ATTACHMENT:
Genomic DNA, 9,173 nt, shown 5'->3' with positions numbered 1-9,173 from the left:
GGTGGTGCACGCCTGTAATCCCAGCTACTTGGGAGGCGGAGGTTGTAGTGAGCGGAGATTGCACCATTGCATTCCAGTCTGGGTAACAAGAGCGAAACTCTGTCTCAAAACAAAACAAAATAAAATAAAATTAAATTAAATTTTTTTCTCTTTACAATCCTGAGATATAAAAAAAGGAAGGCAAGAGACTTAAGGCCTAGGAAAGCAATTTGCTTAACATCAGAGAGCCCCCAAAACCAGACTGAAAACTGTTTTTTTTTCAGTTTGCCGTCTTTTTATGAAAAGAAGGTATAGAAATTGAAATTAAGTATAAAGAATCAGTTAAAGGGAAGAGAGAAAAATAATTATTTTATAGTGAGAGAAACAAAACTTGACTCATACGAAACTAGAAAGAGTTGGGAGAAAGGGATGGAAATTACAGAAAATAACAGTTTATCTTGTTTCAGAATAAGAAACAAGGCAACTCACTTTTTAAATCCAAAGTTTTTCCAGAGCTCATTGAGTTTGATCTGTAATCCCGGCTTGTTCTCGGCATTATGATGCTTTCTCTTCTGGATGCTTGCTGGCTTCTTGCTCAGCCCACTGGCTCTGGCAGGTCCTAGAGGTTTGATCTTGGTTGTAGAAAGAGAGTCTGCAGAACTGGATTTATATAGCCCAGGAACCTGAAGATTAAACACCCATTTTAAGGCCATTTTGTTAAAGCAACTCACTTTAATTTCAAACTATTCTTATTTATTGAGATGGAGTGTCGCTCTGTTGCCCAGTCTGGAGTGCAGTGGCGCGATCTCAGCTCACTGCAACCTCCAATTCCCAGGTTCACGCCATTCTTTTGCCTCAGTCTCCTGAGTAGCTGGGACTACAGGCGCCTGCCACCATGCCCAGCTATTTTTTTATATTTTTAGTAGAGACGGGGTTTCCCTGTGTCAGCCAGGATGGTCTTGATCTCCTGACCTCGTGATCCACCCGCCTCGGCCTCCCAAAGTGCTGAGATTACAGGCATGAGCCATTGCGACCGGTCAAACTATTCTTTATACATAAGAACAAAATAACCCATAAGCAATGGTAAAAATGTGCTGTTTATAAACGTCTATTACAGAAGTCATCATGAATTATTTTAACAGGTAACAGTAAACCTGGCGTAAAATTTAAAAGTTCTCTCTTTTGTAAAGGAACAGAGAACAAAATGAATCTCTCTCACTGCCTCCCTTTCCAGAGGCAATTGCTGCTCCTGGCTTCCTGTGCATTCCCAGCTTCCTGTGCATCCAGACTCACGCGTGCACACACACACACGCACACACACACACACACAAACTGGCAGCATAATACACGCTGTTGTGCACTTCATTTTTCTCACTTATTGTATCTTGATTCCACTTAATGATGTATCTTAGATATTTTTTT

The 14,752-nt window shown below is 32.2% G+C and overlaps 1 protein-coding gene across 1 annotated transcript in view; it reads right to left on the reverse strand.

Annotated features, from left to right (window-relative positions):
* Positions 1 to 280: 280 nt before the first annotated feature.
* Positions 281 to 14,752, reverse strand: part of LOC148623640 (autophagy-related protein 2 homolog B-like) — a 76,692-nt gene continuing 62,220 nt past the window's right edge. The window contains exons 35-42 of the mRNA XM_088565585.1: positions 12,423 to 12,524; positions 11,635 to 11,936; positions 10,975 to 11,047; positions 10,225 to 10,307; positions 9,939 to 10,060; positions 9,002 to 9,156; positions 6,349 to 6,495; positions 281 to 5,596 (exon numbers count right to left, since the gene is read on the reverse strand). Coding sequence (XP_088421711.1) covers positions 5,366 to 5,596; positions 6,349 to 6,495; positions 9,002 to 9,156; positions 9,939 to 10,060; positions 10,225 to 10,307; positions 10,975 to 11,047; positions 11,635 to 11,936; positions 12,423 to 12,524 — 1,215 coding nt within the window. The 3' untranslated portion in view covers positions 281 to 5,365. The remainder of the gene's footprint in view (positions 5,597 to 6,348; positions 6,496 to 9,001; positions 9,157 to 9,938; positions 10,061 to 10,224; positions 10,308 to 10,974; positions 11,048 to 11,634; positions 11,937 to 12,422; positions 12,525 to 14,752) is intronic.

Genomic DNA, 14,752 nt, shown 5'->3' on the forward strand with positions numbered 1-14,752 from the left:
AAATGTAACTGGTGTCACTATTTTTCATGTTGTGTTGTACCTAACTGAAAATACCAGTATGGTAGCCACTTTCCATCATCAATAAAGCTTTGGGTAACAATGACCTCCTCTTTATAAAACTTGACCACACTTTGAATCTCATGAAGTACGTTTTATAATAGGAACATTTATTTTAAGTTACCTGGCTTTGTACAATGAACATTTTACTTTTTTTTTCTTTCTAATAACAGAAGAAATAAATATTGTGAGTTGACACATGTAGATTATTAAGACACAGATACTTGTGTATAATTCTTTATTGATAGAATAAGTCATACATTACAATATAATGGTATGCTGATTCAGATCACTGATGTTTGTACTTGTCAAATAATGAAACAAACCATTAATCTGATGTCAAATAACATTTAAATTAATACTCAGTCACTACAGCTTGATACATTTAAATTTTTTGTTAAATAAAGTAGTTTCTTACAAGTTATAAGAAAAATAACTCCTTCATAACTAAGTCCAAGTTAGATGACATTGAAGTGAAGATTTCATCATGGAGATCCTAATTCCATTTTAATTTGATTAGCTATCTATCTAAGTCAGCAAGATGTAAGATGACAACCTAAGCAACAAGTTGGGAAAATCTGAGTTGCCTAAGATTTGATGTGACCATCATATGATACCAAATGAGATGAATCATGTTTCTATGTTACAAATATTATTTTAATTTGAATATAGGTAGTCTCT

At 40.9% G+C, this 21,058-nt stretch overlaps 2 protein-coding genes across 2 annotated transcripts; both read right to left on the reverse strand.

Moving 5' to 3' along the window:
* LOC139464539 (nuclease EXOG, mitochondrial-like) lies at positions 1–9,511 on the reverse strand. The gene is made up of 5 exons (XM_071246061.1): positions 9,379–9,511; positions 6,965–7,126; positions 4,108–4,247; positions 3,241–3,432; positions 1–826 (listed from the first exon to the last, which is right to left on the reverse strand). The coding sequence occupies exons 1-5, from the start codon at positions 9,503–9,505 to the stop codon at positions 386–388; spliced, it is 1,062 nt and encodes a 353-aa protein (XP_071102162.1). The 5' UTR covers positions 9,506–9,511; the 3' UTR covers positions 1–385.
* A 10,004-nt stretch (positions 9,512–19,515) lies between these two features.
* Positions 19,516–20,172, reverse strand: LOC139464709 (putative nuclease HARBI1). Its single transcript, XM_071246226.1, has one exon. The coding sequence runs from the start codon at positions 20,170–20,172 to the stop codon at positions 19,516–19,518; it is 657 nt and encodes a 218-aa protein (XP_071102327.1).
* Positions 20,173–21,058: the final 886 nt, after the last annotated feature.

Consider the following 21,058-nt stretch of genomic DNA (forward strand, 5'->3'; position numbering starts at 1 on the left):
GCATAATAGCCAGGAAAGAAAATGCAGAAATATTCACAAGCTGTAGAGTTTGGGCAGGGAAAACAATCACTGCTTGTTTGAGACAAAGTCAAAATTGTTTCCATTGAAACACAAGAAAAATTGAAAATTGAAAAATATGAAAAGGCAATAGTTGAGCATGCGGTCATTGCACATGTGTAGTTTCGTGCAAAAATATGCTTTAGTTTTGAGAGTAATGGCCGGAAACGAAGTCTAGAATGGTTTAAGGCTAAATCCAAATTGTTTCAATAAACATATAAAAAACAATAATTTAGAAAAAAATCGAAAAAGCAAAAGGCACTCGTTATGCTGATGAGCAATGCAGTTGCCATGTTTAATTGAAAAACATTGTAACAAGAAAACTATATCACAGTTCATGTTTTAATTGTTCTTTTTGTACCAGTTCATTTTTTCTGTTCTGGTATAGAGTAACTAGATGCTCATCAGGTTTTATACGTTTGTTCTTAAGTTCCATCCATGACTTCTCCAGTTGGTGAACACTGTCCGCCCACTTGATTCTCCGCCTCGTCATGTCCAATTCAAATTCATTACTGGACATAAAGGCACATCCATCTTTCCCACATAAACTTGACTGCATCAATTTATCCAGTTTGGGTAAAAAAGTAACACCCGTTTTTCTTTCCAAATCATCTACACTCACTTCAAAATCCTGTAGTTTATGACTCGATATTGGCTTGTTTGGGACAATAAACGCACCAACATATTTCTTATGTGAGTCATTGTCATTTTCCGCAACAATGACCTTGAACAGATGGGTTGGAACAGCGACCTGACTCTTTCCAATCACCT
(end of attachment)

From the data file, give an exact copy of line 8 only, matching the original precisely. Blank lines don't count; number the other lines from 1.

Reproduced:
AAATGTAACTGGTGTCACTATTTTTCATGTTGTGTTGTACCTAACTGAAAATACCAGTATGGTAGCCACTTTCCATCATCAATAAAGCTTTGGGTAACAATGACCTCCTCTTTATAAAACTTGACCACACTTTGAATCTCATGAAGTACGTTTTATAATAGGAACATTTATTTTAAGTTACCTGGCTTTGTACAATGAACATTTTACTTTTTTTTTCTTTCTAATAACAGAAGAAATAAATATTGTGAGTTGACACATGTAGATTATTAAGACACAGATACTTGTGTATAATTCTTTATTGATAGAATAAGTCATACATTACAATATAATGGTATGCTGATTCAGATCACTGATGTTTGTACTTGTCAAATAATGAAACAAACCATTAATCTGATGTCAAATAACATTTAAATTAATACTCAGTCACTACAGCTTGATACATTTAAATTTTTTGTTAAATAAAGTAGTTTCTTACAAGTTATAAGAAAAATAACTCCTTCATAACTAAGTCCAAGTTAGATGACATTGAAGTGAAGATTTCATCATGGAGATCCTAATTCCATTTTAATTTGATTAGCTATCTATCTAAGTCAGCAAGATGTAAGATGACAACCTAAGCAACAAGTTGGGAAAATCTGAGTTGCCTAAGATTTGATGTGACCATCATATGATACCAAATGAGATGAATCATGTTTCTATGTTACAAATATTATTTTAATTTGAATATAGGTAGTCTCT